One friend of Patrick is Zaw, aka Mr. Sugar. He takes us on a two day tour of Inle Lake. We settle into a couple of big comfortable chairs in a large longboat and veer out onto the gigantic lake. Seeing the landscape glide by without having to make any physical effort is quite a treat. Mr. Sugar tells us a lot about life on and around the lake, and takes us to see a village where his grandfather used to live.

Traditional Inle Lake house on stilts
Traditional Inle Lake house on stilts

It is a touristy place but traditional life goes on as it has for the last few centuries, with fishermen and craftsmen working and bringing their wares to the markets around the lake by boat.

With a surface of 116km2 Inle lake is large but shallow, with a maximum depth of less than 4m in the dry season, and only 1,5m more in the wet season. It is a busy place with longboats motoring to and fro, transporting Intha villagers, tourists and goods. There are fishermen who use small shallow boats, not much bigger than a surfboard, with one oar. They have an incredible technique where they balance on one leg on the stern of the boat, curl the other leg around the oar to navigate the boat and simultaneously throw their nets in.

Inle Lake fisherman
Inle Lake fisherman

Other lake labourers are harvesters who drag up weeds to use as fertilizer for the floating gardens. There are many different crafts being practiced around the lake; we visit blacksmiths, silk and lotus weavers, cheroot makers and small village factories where crispy rice pancakes are made. We visit a market where hill tribe women are selling their vegetables. Zaw tells us how king Alaungsithu founded the Hpaung Daw U pagoda by the lake and transported craftsmen and -women from the coast to here, so they could produce all that was needed to keep the monks in robes and the pagoda with all its rituals functioning.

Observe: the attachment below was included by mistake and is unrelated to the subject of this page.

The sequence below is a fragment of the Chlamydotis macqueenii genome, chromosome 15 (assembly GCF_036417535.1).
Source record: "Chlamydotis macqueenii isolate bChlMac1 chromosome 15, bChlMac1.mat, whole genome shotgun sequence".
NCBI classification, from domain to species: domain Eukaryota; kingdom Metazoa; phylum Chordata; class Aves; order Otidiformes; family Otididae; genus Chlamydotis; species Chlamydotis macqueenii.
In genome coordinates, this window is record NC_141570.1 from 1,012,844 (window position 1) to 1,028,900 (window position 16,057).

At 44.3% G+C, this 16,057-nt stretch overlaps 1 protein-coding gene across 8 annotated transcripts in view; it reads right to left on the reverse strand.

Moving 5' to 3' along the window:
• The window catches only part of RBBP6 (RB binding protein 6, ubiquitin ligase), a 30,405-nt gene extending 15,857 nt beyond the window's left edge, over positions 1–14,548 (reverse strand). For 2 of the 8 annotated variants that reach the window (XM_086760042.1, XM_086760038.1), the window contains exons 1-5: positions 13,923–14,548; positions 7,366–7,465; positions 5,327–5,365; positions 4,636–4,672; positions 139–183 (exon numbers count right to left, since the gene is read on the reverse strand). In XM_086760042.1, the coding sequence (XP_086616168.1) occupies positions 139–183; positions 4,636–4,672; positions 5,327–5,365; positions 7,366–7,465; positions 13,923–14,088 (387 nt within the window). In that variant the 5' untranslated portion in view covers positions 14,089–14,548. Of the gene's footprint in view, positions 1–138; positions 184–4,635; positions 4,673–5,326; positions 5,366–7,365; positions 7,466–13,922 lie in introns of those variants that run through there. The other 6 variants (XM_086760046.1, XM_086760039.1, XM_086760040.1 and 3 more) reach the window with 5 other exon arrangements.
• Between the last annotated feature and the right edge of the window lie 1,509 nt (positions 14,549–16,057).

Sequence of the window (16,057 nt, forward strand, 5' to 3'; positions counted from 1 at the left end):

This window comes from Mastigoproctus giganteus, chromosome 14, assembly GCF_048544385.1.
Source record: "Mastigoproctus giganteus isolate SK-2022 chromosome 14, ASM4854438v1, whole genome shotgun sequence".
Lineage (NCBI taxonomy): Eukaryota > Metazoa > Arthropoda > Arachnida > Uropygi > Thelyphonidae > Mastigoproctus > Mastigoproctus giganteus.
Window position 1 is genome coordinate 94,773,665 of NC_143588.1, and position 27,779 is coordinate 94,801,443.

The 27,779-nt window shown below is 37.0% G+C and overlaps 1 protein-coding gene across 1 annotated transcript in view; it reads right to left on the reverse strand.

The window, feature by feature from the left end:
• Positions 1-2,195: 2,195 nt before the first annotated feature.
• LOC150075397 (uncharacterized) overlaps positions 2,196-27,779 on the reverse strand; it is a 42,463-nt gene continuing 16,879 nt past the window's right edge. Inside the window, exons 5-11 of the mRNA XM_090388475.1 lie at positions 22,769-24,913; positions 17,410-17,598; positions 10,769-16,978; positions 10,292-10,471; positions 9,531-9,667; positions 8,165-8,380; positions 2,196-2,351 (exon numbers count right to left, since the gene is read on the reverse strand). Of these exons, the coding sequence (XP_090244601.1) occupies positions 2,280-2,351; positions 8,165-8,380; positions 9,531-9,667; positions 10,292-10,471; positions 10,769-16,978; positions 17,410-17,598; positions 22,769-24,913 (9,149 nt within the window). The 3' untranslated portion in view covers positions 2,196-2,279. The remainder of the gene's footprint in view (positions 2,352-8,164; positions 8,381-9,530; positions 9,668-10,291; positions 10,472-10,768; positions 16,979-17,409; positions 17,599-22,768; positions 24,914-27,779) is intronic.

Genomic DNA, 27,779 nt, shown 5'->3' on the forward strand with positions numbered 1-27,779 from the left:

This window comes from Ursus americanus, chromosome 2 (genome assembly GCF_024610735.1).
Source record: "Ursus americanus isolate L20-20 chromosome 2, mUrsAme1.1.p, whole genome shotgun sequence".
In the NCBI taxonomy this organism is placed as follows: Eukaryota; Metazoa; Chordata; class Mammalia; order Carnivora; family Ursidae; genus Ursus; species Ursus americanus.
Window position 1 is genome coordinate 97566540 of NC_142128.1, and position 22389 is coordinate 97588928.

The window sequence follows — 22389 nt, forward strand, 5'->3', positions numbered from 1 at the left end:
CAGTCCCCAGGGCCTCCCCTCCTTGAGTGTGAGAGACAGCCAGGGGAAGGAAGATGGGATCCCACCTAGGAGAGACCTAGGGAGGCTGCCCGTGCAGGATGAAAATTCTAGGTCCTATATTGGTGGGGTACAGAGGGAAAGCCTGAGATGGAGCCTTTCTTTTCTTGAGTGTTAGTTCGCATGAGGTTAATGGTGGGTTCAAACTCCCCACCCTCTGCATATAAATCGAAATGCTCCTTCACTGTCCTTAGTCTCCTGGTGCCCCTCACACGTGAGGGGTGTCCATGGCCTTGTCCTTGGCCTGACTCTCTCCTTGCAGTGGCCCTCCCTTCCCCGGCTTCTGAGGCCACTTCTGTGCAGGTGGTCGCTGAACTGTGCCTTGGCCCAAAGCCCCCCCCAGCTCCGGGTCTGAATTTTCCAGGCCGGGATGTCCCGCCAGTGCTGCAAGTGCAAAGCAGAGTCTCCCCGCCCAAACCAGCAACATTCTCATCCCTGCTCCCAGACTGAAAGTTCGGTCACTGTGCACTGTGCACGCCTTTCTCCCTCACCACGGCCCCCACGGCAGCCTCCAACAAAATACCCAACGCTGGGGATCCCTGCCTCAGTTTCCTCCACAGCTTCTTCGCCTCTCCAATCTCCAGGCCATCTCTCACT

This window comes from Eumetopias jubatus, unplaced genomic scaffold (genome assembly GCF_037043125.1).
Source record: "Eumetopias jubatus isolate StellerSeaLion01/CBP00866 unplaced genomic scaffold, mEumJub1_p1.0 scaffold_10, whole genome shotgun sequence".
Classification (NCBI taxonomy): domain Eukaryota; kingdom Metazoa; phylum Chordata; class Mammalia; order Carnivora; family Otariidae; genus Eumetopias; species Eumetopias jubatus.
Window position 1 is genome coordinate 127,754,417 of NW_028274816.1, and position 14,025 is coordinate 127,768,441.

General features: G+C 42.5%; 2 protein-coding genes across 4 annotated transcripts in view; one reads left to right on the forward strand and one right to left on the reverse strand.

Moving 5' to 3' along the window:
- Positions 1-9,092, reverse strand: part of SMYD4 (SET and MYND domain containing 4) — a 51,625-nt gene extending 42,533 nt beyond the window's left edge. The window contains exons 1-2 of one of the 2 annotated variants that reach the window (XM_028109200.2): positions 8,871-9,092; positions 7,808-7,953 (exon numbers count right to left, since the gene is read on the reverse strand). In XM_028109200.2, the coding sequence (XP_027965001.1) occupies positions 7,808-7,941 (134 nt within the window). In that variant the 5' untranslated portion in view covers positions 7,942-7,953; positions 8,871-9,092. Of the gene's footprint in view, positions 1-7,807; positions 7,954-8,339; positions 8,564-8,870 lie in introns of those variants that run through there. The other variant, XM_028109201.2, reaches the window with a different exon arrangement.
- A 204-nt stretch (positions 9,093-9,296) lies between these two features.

Shan hill tribe market lady
Shan hill tribe market lady

We visit a few notable Buddhist sites. One is the Hpaung Daw U pagoda, home to five venerated Buddha images that have been so thickly covered in gold leaf they now resemble five big golden boulders. When we are there it is not just Buddhists who are covering the images but also many tourists, scrambling to get close to the action with their cameras. Later on we visit an older and much more serene monastery, with beautiful 16th century Buddha statues.

Another impressive place is Indein. This is a large collection of stupas, first commissioned by King Narapathisithu in the 12th century CE. They are in various states, some crumbling but many heavily restored by private donors from all over the world. The mix is nice, historical ruin as well as a very much alive religious site.


The floating gardens are very impressive, banks of green held in place by bamboo poles and being tended to by farmers on boats, producing tomatoes and rice for the surrounding villages. When I read up on it I discover this is actually not a very sustainable practice, as the floating gardens eventually solidify and reduce the lake surface ever further. The fertilizers encourage weed growth, and all around us we see the water hyacinth encroaching on the lake. Other environmental issues are for instance the lack of proper sanitation in the stilt houses, with toilets dumping directly into the lake. Another issue is excess run off from the surrounding mountains into the rivers that feed the lake, due to lumber felling and slash and burn farming, causing the lake to become even more susceptible to weeds and fill up with silt.

Boating Inle Lake with Mr Sugar
Boating Inle Lake with Mr Sugar